Self-examination is a wonderful thing that God’s Word frequently challenges followers to practice throughout their walk (Psalm 119:59; Lamentations 3:40; Matthew 7:5; I Corinthians 11:28; Galatians 6:4). In many ways, examining ourselves as to how close we are to God the Father, God the Son, and God the Spirit can be an invaluable habit to our spiritual well-being. However, I am afraid that too many Christians walk about with an overwhelming fear of the life to come. We examine ourselves and find flaws, sins, failures, and shortcomings. Often, we allow these things to keep us from the hope we SHOULD have in our home of Heaven. Biblical hope is the balanced combination of earnest desire and expectation. Many Christians have the earnest desire for Heaven, but few have the expectation that such a blessing could be reserved for THEM. The problem is, you cannot have biblical hope of Heaven without the expectation of it.
There is a tremendous benefit for the Christian who examines whether or not they are following God’s Word, using their talents, and pleasing our Father. However, when we take our salvation given to us SOLELY from the grace of God…and twist it into something that we earn from meritorious works…we have REJECTED God’s plan for salvation. God did not send His Son to free us from the Law of Works so that we could abandon His Law of Liberty to go back again to works. God did not send His PERFECT Son into an IMPERFECT world for us to act as if we are righteous enough in and of ourselves to deserve, earn, or work our way to salvation. The truth is, we are INCAPABLE of working our way to salvation.
Highlighting what Paul says in Ephesians 2:8-10 might help us understand the relationship between grace and works. “For by grace you have been saved through faith, and that not of yourselves; it is the gift of God, not of works, lest anyone should boast. For we are His workmanship, created in Christ Jesus for good works, which God prepared beforehand that we should walk in them.” Paul is telling Christians that salvation is a GIFT from God…not something earned, merited, or deserved. He is telling them not to boast in their good deeds, but to praise God for “His rich mercy, great love, and kindness” mentioned prior to verse eight. This grace-filled gift of salvation should then compel the Christian to be a part of His workmanship and do good works. Not only did God give us the gift of salvation, but Paul also explains that it is God who “prepared” the good works for us to do. To those who boast in their good deeds, works, and actions…the only reason those deeds, works, and actions are GOOD, is because of the God who “prepared them beforehand.” Therefore, it is OBVIOUS that Paul would say that we should walk in them.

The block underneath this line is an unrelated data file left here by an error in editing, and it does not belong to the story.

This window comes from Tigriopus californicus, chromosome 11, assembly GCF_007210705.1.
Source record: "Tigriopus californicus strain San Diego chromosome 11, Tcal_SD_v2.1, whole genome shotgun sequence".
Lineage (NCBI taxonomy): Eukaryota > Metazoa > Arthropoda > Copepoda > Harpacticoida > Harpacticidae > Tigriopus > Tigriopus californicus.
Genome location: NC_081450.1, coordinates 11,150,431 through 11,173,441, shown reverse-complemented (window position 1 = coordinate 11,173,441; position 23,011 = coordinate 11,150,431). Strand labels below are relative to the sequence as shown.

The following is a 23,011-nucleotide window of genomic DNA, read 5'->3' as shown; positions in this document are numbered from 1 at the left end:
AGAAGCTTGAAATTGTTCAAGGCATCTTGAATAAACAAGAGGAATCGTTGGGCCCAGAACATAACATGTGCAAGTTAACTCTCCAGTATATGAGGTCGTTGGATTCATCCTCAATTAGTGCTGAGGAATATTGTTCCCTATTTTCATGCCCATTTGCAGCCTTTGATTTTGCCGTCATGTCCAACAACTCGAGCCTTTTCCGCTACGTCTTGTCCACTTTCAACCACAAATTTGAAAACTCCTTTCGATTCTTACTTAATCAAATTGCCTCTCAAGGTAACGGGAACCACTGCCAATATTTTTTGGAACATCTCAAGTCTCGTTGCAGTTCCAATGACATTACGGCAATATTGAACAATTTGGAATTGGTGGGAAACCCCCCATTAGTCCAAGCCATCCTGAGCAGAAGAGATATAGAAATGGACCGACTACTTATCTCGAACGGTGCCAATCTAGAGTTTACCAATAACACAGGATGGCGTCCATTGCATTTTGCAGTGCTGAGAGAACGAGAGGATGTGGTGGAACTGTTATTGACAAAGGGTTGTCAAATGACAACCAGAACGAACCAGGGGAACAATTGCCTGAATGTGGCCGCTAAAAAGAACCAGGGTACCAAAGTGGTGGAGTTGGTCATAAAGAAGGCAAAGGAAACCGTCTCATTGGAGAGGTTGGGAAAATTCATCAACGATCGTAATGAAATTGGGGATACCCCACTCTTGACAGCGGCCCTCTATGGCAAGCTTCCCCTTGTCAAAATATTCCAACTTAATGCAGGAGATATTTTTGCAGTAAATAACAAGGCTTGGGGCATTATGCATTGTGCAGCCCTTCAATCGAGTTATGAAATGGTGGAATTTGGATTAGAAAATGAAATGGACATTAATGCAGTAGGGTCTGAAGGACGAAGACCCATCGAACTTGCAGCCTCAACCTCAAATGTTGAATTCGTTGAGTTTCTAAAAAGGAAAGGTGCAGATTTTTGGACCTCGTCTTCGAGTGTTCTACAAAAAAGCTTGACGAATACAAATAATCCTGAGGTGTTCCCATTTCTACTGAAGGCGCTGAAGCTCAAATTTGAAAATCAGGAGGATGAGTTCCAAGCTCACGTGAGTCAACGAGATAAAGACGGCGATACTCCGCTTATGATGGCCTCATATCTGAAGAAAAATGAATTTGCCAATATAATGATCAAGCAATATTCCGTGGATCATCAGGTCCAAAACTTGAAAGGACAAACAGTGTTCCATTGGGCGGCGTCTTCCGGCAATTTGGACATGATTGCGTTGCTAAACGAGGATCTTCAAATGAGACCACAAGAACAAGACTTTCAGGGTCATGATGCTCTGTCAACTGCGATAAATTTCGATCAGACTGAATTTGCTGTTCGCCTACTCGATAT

“Am I doing enough to be saved?” “Am I doing enough to go to Heaven?” These questions are undoubtedly going to arise in our hearts, but we have to be reminded that WE CANNOT DO ENOUGH TO EARN THESE THINGS. When it comes to these questions, it is not what WE DO; it is what CHRIST DID. This does not mean we do not have to DO anything, but it does give the honor, glory, and credit of our salvation to whom it should belong…Jesus Christ our Lord and Savior, NOT us. We are told to be doers of the word and not hearers only (James 1:22). We are told that faith without works is dead (James 2:14-20). We are also told that we are justified by works and not only through faith (James 2:24). However, without Christ DOING this life PERFECTLY, it would not matter what we do. Without God preparing those good works beforehand, we would not know what was good or right in the first place. We could work and serve God every second of our lives, but it still would not be good enough to merit Heaven.
The problem arises when we allow those times of self-examination to disqualify ourselves when Christ has not done so. As long as we are walking in the light as He is in the light and confess our sins, we can KNOW that we have the hope (desire + expectation) of Heaven (I John 1:7-9). We are to examine ourselves, but we are also to TRUST in the promises of Christ. Paul highlights this in II Corinthians 13:5-6, “Examine yourselves as to whether you are in the faith. Test yourselves. Do you not know yourselves, that Jesus Christ is in you? —Unless indeed you are disqualified. But I trust that you will know that we are not disqualified.” Paul readily condones examining oneself but says that if you indeed are a Christian (a part of the “we”) … you should KNOW that Christ is in you and that by no means could you possibly be disqualified. The only ones disqualified are those who are not in Christ. If we are IN CHRIST…then His deeds, His actions, His merit, and His works apply to US. Praise God for that fact! He would never disqualify His Son, and if we are in His Son, He will never disqualify us.
This realization should lead us to say like Peter, “Blessed be the God and Father of our Lord Jesus Christ, who according to His abundant mercy has begotten us again to a living hope through the resurrection of Jesus Christ from the dead, to an inheritance incorruptible and undefiled and that does not fade away, reserved in Heaven for you,” I Peter 1:3-4. We have been given through God’s abundant mercy: a living hope (desire + expectation), an incorruptible, undefiled, unfading, and reserved inheritance in Heaven. Thank God that we can KNOW we have salvation through the gift of His Grace (Ephesians 2), we can KNOW we have forgiveness through His blood (I John 1:7), we can KNOW we have an inheritance waiting for us (I Peter 1:3-4), and we can KNOW we have eternal life (I John 5:13). PRAISE GOD that these promises are given through JESUS’ goodness and not my own.
-Ben Hogan, Minister of Evangelism